Browne’s first book Religio Medici is a confession of Christian faith. It includes two beautiful prayers in verse hued with fancy and deep erudition.

Hydriotaphia or Urn Burial (1658) is a profoundly moving and meditative essay on death and funeral customs. Browne got the inspiration from the discovery of some ancient sepulchral urns in Norfolk that prompted him to write it. The author does not give us the outer description of these urns but there is a train of meditation on oblivion after man’s life – that is death – on earth. Furthermore, he considers the various ways of disposal of the dead recorded in history and practiced in Britain. They were urns, funeral ceremonies, and immortality or annihilation. In reality, it has an array of charming reflections on the mutability of mocking-time and the futility of immortality.

In this book, Browne’s imagination deepens the probing descriptions of burial modes. It has richly composed diction which harmonizes with elevated and fragile mystical thoughts. There is Latinized monody, incapable of throwing out of times its musical qualities. There are huge sweep of though; teste: the closing chapter that climaxes the thought is superb. It shows the perishable quality of all earthly memorials, from urn to pyramid – in perpetuating the memory of man. It also points out that the monuments are inferior compared to noble deeds.

The tone of Urn Burial is meditative and mystical. It contains forty or fifty pages of the most beautiful English ever written and probably the greatest piece of sustained eloquence in prose.

The essay as a literary form had been invented by Montaigne soon before Bacon adopted it, but it is the essays alone which gave Bacon his fame in the world of literature.    The essays of Bacon normally fall into three great principles;

  1. Man in relation to the World and Society;
  2. Man in relation to himself;
  3. Man in relation to his Maker and Unseen World.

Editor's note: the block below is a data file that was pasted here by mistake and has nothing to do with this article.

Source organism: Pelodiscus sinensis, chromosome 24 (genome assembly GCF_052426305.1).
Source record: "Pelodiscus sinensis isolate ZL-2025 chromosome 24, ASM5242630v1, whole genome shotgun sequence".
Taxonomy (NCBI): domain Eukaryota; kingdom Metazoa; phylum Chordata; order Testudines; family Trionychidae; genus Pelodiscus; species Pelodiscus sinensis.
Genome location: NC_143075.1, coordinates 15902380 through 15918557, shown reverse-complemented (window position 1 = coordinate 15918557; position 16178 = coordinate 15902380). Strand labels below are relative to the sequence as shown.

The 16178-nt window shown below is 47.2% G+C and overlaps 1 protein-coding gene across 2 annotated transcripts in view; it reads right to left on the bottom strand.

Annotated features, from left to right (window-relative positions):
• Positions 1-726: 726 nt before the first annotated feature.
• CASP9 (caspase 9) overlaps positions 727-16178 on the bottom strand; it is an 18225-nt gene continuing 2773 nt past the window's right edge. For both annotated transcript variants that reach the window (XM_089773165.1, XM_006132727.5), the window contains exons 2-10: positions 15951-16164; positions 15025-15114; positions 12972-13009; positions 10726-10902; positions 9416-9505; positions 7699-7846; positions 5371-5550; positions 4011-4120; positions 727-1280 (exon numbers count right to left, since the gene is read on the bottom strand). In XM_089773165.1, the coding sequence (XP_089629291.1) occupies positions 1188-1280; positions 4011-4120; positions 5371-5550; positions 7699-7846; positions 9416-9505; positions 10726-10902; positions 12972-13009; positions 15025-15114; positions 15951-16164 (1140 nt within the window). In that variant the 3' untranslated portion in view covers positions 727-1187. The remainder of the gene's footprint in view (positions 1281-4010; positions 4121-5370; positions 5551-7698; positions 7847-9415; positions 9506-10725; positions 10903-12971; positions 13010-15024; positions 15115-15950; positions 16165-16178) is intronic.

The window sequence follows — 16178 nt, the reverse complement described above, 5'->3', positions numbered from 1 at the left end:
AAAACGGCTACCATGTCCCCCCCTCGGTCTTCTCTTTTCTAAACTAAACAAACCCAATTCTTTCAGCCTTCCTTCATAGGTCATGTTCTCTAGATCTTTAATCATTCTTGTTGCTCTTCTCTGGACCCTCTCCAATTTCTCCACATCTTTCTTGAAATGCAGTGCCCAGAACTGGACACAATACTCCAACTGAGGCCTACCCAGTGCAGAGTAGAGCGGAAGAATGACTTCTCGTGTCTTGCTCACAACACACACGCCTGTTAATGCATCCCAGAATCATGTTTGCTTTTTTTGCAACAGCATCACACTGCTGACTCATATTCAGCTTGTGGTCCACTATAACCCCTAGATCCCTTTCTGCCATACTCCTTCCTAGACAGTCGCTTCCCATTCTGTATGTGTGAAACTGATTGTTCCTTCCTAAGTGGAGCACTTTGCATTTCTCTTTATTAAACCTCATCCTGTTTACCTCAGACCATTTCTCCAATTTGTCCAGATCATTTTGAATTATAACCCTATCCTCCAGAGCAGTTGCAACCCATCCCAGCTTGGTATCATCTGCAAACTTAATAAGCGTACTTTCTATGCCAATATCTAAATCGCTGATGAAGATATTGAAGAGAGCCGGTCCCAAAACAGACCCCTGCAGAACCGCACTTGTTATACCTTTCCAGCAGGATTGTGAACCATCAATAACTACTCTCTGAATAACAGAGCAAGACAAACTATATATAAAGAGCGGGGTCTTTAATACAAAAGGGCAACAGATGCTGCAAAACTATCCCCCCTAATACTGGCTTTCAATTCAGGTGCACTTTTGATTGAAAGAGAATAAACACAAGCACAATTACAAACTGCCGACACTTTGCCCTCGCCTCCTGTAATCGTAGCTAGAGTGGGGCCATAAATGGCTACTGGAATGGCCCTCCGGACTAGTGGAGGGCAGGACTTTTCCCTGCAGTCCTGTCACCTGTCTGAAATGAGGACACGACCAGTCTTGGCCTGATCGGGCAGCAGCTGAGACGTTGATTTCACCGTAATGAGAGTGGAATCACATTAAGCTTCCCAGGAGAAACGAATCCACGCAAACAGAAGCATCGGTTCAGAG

Most of Bacon’s essays fall in the first category. The first category consists of ‘empire’, ‘Great Place’, ‘Plantation’, ‘Gardens’, ‘Parents and Children’ etc. The second one comprises essays on ‘Wisdom’, ‘Ambition’, ‘Revenge’, ‘Adversity’, ‘Honor and Reputation’ etc. The third group consists of ‘Death’, ‘Atheism’, ‘Superstition’, ‘Prophecies’, ‘Unity in Religion’ etc.

Bacon, the Father of the English Essay:

It was Bacon who had written essays first in the language of England. Bacon is also considered as the first of the aphoristic writers of the English essay. His English is always tense and packed with thought. For example, the first line of his essay Of Revenge: “Revenge is a wild kind of justice”. This is one of the aphoristic remarks that decorate every page of this book of Bacon. Each sentence can be expressed into a paragraph and even into an essay.

Bacon’s Style in his Essays:

The sentences of Bacon’s essays are short. He is in the habit of quoting often from Latin authors. Bacon is considered to be the most learned man of the Elizabethan age.

Bacon made use of simile and metaphor. They are introspective and telling. Here are some of them:

  • Man fear death, as children fear to go in the dark;
  • Suspicions are amongst thoughts what bats are amongst birds: they fly best by twilight.
  • The way of the fortune is like the milken way in the sky;
  • Beauty is as summer fruits which are easy to corrupt and cannot last; …
  • Some books are to be tasted, others to be swallowed, and some few to be chewed and digested…

Bacon acknowledged the Renaissance idea that it is life on earth that is important and that all studies have to be directed to improving that life. This is exactly what his essays do.